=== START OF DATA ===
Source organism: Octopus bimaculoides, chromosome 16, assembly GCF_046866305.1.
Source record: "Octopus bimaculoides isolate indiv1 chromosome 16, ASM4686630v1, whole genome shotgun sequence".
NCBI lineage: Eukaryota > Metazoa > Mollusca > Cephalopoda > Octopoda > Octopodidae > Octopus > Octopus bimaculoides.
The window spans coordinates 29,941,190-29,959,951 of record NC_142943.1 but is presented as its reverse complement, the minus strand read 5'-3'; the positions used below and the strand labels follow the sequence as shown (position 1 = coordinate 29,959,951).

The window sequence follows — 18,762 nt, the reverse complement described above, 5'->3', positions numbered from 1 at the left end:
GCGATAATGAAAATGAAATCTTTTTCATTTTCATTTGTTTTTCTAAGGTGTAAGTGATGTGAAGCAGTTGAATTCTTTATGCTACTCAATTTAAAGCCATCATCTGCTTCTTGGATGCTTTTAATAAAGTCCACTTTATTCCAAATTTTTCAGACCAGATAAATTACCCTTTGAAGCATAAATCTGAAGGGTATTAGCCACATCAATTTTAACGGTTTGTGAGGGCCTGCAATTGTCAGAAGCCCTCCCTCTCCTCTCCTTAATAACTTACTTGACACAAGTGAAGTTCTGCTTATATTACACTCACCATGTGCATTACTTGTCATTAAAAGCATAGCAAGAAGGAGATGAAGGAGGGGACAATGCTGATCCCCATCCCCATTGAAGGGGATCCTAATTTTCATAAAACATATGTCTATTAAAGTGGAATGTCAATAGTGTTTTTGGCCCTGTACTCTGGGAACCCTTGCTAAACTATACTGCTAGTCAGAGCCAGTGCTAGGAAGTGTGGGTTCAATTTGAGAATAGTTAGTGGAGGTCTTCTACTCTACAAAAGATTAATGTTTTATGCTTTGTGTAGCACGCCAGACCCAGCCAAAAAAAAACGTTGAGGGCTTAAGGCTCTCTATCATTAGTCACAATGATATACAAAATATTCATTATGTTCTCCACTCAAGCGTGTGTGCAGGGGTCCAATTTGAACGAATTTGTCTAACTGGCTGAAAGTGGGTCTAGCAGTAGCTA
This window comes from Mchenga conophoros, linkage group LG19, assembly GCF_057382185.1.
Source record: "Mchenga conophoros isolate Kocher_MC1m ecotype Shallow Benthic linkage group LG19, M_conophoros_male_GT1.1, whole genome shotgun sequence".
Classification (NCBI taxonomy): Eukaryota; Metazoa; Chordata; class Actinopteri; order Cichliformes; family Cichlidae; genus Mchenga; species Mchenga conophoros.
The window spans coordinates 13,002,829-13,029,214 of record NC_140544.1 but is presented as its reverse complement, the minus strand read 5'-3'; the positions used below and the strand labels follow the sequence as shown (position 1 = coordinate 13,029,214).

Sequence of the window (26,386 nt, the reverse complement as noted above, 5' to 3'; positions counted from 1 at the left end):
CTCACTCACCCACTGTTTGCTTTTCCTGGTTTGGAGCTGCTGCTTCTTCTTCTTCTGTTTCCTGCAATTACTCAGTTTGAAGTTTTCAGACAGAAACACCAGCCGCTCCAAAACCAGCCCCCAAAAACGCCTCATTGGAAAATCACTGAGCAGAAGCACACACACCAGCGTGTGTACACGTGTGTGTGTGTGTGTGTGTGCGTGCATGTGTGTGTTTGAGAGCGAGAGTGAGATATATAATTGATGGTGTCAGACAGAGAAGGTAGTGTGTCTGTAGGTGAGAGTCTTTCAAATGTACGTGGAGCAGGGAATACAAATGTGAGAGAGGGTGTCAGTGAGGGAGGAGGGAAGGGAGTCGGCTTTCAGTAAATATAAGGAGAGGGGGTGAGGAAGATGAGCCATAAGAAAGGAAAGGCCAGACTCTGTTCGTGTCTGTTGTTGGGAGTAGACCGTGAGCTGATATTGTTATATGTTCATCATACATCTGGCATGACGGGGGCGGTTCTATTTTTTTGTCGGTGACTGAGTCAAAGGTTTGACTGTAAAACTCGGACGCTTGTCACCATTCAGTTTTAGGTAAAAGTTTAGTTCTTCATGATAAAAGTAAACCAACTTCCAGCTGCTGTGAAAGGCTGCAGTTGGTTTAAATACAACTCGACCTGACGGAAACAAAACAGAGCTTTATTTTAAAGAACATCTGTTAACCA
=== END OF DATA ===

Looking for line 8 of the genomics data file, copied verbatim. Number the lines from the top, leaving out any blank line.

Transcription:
Source record: "Mchenga conophoros isolate Kocher_MC1m ecotype Shallow Benthic linkage group LG19, M_conophoros_male_GT1.1, whole genome shotgun sequence".